I recently searched for every T.S. Eliot quote or poem having to do with the New Year or new beginnings. My new search brought me to an old favorite: Ash Wednesday, and this stanza in particular:
“The new years walk, restoring
Through a bright cloud of tears, the years, restoring
With a new verse the ancient rhyme. Redeem
The time. Redeem
The unread vision in the higher dream” T.S. Eliot, Ash Wednesday
For one, I like the idea of taking a new year’s walk. Of meandering along a forest or a river or the ocean and allowing a bright cloud of tears wet with regrets and hopes and joys and sorrows to wash over you. This past weekend I hiked to the top of a hill that overlooks the town of Antigua in hopes of inducing my own bright and shiny new year’s cloud of tears and restoration. Turns out I can’t cry on demand and my sweat shone brighter than any tears. But this is beside the point.
I wanted tears and emotion and a literal mountain top experience. But as I heaved and panted and stared out across the valley, the next line in Eliot’s poem echoed in my head,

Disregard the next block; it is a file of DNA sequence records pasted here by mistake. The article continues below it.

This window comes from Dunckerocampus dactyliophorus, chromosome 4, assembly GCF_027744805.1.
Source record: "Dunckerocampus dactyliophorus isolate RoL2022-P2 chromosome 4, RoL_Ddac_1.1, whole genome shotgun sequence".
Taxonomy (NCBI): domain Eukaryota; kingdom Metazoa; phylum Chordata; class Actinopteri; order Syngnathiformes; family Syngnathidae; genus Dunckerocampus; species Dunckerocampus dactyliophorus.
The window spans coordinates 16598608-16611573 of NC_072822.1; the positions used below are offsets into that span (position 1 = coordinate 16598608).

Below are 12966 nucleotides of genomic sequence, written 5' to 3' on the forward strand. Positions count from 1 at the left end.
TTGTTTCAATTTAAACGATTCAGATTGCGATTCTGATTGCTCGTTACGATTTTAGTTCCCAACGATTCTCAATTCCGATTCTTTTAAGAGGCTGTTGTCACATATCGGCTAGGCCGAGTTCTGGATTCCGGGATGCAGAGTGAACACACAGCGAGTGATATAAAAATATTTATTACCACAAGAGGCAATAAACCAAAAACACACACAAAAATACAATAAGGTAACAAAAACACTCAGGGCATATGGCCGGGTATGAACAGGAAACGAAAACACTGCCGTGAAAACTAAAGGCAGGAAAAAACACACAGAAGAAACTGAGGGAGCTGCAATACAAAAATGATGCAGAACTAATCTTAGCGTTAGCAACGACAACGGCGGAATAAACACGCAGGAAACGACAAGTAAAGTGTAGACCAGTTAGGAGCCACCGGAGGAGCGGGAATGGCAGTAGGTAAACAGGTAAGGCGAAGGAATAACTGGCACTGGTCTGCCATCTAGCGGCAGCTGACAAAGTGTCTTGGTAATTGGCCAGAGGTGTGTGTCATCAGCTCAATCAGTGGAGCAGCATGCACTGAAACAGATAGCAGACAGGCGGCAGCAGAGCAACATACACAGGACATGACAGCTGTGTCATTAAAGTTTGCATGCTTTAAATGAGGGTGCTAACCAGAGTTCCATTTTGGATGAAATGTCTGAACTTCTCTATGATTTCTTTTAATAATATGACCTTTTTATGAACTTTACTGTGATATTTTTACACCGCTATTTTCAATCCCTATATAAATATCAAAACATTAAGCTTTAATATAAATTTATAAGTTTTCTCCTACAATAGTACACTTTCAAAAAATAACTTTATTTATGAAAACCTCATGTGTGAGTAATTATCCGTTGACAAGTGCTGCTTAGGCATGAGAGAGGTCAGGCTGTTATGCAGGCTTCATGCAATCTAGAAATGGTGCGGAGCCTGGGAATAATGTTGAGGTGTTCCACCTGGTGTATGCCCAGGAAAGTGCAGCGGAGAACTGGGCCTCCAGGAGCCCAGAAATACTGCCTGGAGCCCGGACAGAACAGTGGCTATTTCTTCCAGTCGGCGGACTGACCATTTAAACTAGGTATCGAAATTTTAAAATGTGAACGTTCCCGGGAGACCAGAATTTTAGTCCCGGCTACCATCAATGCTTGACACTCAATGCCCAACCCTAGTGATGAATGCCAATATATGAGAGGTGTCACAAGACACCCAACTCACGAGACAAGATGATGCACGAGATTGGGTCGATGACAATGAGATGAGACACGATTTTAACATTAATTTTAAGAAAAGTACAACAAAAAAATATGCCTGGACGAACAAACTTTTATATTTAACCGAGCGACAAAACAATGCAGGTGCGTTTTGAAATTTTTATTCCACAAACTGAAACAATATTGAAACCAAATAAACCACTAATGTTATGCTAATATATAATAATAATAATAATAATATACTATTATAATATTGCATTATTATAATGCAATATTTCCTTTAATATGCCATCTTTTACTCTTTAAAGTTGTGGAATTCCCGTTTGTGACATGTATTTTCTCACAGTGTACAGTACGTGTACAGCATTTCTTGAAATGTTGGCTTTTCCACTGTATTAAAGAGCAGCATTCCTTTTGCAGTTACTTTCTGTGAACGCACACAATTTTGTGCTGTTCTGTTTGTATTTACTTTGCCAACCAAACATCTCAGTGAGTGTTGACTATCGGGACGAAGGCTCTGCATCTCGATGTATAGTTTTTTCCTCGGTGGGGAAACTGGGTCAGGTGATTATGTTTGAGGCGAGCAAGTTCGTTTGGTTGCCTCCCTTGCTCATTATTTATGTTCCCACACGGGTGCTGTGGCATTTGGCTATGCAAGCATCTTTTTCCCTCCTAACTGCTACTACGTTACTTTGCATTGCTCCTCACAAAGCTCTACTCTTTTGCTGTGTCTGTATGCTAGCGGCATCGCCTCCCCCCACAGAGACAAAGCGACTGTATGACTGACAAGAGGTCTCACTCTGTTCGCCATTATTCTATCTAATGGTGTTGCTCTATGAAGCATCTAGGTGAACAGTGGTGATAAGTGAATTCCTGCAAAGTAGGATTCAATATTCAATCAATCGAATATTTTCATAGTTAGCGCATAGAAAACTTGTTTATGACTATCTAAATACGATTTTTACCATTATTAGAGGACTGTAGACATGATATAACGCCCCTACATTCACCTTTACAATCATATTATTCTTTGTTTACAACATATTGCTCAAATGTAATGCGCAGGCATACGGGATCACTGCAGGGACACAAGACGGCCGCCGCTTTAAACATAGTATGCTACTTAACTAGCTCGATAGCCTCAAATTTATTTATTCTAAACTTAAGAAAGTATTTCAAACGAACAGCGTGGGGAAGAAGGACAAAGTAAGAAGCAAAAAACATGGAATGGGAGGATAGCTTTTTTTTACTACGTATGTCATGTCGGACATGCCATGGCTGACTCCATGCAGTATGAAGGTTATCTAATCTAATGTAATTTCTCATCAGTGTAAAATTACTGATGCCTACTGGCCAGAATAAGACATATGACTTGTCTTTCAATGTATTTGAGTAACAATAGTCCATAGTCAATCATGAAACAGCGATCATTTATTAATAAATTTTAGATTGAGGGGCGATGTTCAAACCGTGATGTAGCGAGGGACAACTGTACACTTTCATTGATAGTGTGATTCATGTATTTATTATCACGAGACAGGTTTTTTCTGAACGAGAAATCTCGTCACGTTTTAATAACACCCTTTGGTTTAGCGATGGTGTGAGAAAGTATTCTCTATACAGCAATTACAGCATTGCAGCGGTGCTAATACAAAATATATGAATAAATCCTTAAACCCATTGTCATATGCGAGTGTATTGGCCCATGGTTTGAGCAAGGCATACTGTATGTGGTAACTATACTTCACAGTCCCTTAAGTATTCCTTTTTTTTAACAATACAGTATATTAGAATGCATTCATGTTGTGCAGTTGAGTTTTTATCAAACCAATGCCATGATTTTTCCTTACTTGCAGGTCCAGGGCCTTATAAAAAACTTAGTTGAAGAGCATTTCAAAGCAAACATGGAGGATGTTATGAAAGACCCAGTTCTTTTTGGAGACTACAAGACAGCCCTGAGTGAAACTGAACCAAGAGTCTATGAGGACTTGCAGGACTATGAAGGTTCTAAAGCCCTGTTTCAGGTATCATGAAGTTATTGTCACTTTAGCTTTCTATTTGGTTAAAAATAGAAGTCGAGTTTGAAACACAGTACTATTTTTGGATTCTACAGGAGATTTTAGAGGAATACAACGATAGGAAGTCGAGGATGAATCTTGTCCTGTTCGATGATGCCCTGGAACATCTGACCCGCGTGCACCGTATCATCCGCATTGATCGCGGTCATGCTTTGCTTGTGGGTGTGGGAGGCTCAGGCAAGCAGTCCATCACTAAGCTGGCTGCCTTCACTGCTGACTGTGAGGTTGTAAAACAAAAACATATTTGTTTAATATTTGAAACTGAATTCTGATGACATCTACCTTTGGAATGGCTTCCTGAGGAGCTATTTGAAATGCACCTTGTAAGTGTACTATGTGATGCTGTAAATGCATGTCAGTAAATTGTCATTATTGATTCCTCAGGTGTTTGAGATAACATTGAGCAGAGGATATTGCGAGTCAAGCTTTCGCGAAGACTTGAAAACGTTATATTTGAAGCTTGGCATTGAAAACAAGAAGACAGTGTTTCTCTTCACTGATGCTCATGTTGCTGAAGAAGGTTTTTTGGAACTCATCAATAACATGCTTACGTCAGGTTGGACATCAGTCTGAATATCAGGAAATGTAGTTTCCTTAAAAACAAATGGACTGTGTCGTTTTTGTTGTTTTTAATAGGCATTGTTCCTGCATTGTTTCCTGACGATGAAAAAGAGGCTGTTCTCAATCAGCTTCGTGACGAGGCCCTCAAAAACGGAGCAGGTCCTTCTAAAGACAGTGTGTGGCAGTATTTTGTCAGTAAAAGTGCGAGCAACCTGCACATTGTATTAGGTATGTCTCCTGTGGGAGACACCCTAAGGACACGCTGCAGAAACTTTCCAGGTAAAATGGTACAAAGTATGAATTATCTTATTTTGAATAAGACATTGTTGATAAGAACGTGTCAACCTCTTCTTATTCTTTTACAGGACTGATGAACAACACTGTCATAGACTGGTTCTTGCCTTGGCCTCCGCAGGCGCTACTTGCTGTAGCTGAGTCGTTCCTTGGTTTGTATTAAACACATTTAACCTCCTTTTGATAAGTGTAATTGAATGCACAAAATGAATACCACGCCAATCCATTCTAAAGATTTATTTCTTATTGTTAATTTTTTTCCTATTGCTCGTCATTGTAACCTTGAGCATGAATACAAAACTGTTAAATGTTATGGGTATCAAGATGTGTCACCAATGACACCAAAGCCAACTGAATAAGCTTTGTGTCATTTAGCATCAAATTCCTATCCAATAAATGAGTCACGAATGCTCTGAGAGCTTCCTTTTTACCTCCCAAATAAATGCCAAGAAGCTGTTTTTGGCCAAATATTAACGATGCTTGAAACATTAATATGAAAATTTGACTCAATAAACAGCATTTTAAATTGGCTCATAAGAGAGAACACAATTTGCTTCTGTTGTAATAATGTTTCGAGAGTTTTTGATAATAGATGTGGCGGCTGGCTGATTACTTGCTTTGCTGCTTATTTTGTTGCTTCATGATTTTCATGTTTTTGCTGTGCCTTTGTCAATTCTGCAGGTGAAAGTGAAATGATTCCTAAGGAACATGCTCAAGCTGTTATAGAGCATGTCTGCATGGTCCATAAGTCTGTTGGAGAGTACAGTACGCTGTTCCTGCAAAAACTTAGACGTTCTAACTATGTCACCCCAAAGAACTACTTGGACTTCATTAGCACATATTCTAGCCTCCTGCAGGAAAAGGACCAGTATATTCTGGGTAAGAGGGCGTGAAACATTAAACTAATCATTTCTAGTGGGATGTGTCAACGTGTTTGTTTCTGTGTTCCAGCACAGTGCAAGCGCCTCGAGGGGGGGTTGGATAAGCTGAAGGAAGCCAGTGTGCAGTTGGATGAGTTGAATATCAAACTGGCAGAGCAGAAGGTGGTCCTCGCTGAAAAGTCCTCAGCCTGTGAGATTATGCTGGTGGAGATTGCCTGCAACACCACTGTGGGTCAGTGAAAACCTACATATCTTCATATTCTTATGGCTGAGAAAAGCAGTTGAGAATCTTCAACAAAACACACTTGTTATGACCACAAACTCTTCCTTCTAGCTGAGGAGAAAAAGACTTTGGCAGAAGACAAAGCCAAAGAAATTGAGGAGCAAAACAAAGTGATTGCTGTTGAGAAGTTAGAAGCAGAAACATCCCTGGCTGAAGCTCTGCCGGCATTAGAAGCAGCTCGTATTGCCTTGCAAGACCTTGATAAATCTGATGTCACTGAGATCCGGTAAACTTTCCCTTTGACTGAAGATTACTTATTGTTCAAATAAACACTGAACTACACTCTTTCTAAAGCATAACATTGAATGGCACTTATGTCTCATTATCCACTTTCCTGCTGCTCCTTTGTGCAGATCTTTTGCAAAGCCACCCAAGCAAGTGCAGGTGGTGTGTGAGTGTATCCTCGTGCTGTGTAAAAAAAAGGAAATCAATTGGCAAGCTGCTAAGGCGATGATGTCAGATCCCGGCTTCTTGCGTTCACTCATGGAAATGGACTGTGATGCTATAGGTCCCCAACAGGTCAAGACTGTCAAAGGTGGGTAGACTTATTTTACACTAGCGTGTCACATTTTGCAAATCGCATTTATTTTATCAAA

“restoring with a new verse the ancient rhyme.”
A new year, a new verse. But what new verse? Of what ancient rhyme?
The only ancient rhyme that matters; the call that echoes from deep to deep:
You are loved you are loved you are loved.
The new verse:
You are loved in Guatemala. You are loved when your Spanish sucks. You are loved when you confuse verb tenses and gender agreement and take forever to spit out a sentence. You are loved when you mix up salsa steps. You are loved when don’t Skype your mom as much as you should. You are loved when you don’t have much work to do. You are loved when you procrastinate even the little amount of work you have. You are loved when you’re sad. You are loved when you’re lonely. You are loved when you don’t understand how exactly you fit in here.
You are loved.
How could I forget that I need to hear it write it shout scream say it every day: